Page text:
As the anchor teacher in Opal 3, I have a somewhat unique challenge in guiding project work in the classroom. Our work must align with the state standards for fourth and fifth grade. While the big idea of “early US history” is broad, and the choices of lenses and stories within that context are endless, some state standards don’t seem to allow much choice in how one can approach them. Take, for example, this fifth grade social studies geography standard:
SS.05.GE.01.01 Know and use basic map elements to answer geographic questions or display geographic information.
One of the habits of mind Opal students have is to, “translate their thinking” from one material to another. Through this translation of images and ideas, students slow down, reexamine, and construct deeper meaning for themselves about what they are experiencing. As I was getting ready to send home the first, big homework research project related to our study of US History on geography and map reading, Carole, the school art specialist, recommended that we spend an hour or so letting the students examine maps of their colonies from about 1750 and give them collage materials to see how they might translate and express the meaning they made of the maps.
My teacher brain got worried, “Do they know how to read a map? Will all of those lines and markings make sense to them, especially on these 260 year old map images? Am I setting them up for an exercise in frustration?” But Carole assured me that these materials were powerful and familiar to the children (we used them for our hopes and dreams work in the fall) and that she was confident that they would find meaning in the work.
So we went for it. Carole set out materials and images for each group to study. This is the provocation we shared before we sent the students off:
The three cities we are about to study were among the first important European settled port cities in what will become the United States. We know from our work that Europeans had a lot of schema for traveling by boat and over bodies of water. From that we can infer that they knew a lot about what they would look for in choosing a place to establish a port.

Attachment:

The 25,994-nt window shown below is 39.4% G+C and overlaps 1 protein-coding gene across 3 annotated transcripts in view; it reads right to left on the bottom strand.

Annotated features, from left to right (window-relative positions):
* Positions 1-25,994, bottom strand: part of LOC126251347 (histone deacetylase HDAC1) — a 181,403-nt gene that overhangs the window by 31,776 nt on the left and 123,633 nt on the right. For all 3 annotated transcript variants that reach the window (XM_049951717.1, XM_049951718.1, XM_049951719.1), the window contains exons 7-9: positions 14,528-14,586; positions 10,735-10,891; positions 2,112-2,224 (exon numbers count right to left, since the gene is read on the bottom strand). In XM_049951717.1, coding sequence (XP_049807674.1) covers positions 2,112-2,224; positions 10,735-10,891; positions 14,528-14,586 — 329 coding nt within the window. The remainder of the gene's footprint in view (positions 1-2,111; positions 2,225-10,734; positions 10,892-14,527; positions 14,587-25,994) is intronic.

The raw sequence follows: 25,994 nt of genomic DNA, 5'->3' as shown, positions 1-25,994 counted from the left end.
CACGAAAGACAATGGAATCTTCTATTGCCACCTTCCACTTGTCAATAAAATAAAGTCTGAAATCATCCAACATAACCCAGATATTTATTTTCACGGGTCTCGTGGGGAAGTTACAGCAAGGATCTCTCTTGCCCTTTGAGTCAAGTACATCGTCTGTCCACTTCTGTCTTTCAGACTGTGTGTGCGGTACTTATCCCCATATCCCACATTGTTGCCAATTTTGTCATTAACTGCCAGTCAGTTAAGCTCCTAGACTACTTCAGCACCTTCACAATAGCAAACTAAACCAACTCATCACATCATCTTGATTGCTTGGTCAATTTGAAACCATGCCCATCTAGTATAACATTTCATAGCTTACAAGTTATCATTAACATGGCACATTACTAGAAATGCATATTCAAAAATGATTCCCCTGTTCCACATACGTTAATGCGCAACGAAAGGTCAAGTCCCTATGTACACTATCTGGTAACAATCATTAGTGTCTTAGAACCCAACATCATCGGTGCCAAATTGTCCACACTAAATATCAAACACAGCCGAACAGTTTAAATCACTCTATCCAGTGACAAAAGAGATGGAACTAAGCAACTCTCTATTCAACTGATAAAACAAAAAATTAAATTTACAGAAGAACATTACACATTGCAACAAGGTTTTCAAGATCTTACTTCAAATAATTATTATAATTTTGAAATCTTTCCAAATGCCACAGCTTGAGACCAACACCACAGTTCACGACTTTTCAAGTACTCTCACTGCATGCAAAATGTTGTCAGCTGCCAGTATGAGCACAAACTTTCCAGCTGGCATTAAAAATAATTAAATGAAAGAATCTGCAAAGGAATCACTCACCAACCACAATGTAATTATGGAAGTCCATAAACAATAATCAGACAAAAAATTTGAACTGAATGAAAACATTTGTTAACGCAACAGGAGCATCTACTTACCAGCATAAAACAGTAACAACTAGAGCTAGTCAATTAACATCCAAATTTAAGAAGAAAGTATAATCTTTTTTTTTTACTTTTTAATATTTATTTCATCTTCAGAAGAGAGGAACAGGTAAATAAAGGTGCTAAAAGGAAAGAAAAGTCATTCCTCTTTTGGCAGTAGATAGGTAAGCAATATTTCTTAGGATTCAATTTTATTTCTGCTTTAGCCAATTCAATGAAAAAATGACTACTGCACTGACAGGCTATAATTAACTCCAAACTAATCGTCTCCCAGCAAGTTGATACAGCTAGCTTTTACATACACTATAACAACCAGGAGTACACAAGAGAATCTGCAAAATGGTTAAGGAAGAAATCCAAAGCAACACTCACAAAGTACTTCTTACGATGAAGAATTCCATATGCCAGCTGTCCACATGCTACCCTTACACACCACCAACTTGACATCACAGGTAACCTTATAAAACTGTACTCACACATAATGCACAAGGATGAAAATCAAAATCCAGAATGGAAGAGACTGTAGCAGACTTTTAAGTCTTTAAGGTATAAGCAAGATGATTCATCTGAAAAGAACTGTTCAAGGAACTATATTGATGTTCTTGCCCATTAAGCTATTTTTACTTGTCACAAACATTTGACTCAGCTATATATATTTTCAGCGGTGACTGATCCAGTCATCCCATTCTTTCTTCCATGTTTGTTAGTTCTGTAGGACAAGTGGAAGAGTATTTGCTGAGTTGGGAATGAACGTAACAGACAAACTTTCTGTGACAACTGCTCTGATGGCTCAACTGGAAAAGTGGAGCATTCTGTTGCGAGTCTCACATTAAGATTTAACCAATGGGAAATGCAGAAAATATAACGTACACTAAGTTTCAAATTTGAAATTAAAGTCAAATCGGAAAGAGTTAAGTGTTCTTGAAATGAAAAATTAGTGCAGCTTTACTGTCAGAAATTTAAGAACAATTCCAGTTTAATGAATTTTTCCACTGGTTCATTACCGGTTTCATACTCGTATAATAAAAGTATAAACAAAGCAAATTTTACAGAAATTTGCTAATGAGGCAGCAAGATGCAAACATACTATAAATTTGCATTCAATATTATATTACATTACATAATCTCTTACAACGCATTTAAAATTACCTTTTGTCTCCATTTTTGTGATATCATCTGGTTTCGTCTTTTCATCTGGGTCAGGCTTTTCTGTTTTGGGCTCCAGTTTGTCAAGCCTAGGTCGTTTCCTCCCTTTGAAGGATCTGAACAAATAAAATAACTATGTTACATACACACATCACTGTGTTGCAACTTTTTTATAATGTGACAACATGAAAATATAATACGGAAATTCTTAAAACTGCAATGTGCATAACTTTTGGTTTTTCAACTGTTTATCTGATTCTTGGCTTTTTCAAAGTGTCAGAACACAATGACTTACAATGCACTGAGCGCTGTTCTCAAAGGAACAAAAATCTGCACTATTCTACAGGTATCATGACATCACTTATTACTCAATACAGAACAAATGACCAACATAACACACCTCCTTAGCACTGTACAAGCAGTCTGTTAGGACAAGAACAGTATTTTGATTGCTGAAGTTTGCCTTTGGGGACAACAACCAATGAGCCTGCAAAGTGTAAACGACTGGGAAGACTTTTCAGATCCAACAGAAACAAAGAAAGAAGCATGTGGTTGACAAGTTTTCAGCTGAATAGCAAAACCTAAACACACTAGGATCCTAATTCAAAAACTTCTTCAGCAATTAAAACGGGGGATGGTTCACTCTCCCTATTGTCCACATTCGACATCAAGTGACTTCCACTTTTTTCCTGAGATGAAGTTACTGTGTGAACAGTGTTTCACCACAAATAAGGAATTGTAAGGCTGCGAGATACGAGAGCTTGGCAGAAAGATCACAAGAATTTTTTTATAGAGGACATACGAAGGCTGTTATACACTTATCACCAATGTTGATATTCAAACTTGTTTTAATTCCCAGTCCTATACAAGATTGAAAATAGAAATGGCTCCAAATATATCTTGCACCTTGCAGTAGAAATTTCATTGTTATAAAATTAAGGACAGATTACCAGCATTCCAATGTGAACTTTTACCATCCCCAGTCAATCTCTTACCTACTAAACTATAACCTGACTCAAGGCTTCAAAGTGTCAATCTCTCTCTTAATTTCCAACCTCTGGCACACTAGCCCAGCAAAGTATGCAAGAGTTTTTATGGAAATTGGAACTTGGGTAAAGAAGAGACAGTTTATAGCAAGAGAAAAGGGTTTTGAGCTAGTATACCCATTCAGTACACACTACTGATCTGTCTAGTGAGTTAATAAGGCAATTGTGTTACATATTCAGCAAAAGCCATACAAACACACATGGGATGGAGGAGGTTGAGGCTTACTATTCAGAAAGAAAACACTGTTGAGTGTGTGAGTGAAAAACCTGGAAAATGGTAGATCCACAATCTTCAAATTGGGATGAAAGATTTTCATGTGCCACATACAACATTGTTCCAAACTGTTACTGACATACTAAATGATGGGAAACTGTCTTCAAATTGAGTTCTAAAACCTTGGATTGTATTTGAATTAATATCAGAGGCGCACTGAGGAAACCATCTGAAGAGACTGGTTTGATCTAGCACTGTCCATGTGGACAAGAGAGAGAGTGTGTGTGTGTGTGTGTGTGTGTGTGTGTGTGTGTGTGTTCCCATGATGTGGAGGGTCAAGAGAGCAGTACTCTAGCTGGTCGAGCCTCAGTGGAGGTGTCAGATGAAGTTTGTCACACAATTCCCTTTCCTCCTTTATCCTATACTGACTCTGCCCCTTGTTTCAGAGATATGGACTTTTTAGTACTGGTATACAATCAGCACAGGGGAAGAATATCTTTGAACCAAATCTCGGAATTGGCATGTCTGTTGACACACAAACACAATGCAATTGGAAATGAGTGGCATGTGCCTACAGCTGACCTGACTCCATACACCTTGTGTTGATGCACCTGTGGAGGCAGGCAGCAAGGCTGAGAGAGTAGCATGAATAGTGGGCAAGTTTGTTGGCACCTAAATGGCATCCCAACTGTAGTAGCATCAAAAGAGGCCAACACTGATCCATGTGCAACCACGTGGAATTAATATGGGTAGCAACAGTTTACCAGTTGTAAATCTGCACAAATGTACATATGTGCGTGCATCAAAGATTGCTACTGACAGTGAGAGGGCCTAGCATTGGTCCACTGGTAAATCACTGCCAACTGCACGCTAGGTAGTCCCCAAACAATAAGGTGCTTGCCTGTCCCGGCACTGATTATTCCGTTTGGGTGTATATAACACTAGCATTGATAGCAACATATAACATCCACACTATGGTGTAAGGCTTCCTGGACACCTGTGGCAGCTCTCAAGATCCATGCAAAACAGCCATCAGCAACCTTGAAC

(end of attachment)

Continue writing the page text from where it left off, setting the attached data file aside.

Look at how the water meets the land in your port city. What do you notice? How would you imagine a European ship’s captain choosing your city as a port?
What other geographic features do you see in the map of your city? Are there rivers? How might these have been used? Can you tell if there are hills, forests, or even lowlands? Where might the first Europeans to land here have found natural resources like trees for lumber or fresh water fish to eat?
How will the collage materials help you explore the geography of your city?
The students made close observations of the old maps
Some dove into materials while others looked for connections and details in the maps that they could offer to the group. The students seemed to take on roles in their groups according to their strengths and their gifts.
The groups collaborated to create three dimensional representations of their cities. As you look at the images of the cities they created and listen in on what they noticed and wondered, you will see what I learned on this day as a teacher: the kind of learning and thinking that happens when children are engaged in playful inquiry in the presence of materials is deeply meaningful work.
Teacher: What did you discover?
Lizzie: I didn’t know it was a lot of water. I thought it was forests. The water covers most of the city.
Ella: I was surprised when I saw that there were forts and houses there already. I thought that it would be plain land, a couple of houses already but that would be it.
Mia: It’s pretty flat, it doesn’t have hills.
Harry: When I saw Philadelphia, it reminded me of Seattle. There are a lot of rivers around.
Harry: I’ve never been to South Carolina before, I didn’t know it had this much water. There is the Ashley River and the Cooper River, lots of forts, it’s a port city.
Cooper: I wonder how the large bodies of water formed?
Ellie: I thought it was mostly land, but when we looked at the maps there was water everywhere, boats everywhere
Cooper: About 70% of what we made is water.
Danny: There might be settlements outside of the town, but we can’t see on this map.
Riley: It is smaller than I thought.
Jada: There are lots of piers and lots of hills. Here is Beacon Hill. I thought there wouldn’t be a lot of trees because it’s a city, but there a lot of trees on this map.
Harry: I thought you thought it was an island. It looks like a peninsula.
Alex: What does it look like from inside the town?